Moreover, it sounds somewhat strange for a commercial entity that is considered to have an artificial legal personality, like a corporation, to “exercise” religion.
But to the family-run corporations that have sued to challenge the new contraceptives mandate, that is not strange at all. In fact, Cyril and Jane Korte in their lawsuit explicitly claimed that their construction company has its own right to exercise religion, and as its principal owners, they have insisted that they run its operations every day to reflect their personal religious convictions. The company’s business is, to them, another form of putting their Roman Catholic faith into daily practice.
About Constitution Check
- In a continuing series of posts, Lyle Denniston provides responses based on the Constitution and its history to public statements about its meaning and what duties it imposes or rights it protects.
The federal government challenged those claims in the Kortes’ lawsuit, noting that the family business was organized as a profit-making, secular business that makes no mention of a religious purpose in its incorporation papers, and that it sells no religious products or services. “The government is aware of no case in which a for-profit, secular employer with K&L’s characteristics prevailed” on a religious freedom claim, it said in a court document in the case.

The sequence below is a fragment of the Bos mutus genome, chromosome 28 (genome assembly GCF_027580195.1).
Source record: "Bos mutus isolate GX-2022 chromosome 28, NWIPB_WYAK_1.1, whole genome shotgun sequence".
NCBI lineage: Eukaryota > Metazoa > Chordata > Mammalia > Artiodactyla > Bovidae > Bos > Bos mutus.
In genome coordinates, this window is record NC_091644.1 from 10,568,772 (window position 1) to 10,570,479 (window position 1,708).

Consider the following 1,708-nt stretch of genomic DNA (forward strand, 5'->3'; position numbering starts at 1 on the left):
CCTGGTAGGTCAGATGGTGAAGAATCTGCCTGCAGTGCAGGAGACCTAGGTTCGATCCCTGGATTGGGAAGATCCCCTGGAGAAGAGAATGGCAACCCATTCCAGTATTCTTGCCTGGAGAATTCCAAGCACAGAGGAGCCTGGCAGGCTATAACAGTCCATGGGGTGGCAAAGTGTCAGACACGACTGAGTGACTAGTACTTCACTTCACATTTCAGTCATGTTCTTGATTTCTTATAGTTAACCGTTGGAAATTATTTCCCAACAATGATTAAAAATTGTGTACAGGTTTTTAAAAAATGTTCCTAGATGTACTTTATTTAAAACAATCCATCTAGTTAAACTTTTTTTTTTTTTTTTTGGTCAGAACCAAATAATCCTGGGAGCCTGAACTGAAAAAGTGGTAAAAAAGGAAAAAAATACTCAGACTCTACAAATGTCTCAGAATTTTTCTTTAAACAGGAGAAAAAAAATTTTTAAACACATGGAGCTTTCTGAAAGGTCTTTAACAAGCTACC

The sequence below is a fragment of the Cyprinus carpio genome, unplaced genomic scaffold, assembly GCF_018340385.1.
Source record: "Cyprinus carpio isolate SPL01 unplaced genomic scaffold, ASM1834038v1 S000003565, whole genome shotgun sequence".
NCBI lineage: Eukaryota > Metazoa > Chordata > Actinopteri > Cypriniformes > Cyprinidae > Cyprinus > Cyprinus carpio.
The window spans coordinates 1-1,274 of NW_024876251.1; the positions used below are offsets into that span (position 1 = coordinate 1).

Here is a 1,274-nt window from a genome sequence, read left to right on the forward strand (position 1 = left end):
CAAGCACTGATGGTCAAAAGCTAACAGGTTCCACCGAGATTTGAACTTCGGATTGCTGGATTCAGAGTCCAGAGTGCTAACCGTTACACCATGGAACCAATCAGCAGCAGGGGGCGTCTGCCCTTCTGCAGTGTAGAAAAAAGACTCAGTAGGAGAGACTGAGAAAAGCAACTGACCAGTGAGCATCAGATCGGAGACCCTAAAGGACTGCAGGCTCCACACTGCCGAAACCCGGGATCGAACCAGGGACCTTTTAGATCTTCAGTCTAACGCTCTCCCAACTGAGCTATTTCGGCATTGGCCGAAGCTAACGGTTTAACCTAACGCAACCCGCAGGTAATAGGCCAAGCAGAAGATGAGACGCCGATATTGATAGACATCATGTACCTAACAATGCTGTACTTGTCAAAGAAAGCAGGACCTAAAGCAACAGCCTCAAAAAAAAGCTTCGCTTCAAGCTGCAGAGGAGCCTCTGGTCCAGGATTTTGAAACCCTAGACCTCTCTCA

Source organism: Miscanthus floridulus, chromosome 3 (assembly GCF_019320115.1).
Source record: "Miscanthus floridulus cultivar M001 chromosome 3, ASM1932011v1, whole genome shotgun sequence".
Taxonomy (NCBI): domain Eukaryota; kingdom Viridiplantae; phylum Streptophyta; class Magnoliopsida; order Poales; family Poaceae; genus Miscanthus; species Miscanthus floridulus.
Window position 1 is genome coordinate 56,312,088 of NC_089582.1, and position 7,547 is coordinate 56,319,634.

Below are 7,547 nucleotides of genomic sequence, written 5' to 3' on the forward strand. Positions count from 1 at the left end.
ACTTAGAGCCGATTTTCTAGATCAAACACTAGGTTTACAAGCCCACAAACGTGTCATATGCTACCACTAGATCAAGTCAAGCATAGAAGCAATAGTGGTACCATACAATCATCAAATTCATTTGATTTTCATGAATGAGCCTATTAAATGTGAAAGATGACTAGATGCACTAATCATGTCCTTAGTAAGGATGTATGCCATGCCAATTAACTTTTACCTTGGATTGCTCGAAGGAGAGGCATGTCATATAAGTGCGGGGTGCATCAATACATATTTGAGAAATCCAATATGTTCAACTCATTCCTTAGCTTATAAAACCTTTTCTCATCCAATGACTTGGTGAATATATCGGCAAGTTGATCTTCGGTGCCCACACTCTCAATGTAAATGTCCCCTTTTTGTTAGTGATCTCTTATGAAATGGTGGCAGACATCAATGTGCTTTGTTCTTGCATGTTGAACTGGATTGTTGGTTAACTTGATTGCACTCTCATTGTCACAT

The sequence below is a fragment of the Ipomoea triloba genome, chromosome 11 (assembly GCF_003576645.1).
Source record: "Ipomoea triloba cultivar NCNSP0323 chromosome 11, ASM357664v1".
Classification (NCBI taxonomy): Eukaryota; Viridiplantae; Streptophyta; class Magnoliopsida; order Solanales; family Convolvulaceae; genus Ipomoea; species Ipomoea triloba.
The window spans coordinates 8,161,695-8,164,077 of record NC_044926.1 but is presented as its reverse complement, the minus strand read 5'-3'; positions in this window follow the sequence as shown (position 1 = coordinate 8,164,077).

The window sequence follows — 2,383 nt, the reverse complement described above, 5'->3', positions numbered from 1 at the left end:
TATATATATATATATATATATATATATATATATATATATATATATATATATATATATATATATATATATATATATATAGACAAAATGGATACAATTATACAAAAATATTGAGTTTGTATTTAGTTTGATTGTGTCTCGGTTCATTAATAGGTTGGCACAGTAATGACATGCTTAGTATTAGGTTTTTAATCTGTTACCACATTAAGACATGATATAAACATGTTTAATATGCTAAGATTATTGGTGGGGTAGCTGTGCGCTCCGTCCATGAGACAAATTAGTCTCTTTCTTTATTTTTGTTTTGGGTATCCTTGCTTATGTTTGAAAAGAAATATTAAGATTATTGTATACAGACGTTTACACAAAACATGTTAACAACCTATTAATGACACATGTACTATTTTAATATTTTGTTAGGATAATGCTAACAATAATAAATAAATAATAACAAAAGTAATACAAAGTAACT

The key dispute in this context thus appears to turn on whether the faith preferences of the owners of a profit-making corporation can be transferred to the business entity so that it is not an independent entity but rather, for constitutional purposes, an alter ego. The Kortes argue that, since the couple owns 88 percent of the construction company, they do treat it as an alter ego to express their faith. And it appears that, at least for the time being, that claim has prevailed in the courts in their case.
However, other judges on other federal courts have disagreed, and have concluded flatly that a secular corporation cannot exercise religion, and have warned that the contrary conclusion could raise the prospect of scuttling many laws that protect employees’ workplace rights.
Justice Sotomayor herself noted the conflicting results that have been emerging in the contraceptives mandate cases. And she also commented that the challengers, once they have had their day in the lower courts, will be free to bring the issue back to the Supreme Court. Given the intensity of the courthouse controversy over the mandate, such an appeal is all but certain, thus posing at some point a profound new twist on whether “corporations are people.”
Lyle Denniston is the National Constitution Center’s Adviser on Constitutional Literacy. He has reported on the Supreme Court for 54 years, currently covering it for SCOTUSblog, an online clearinghouse of information about the Supreme Court’s work.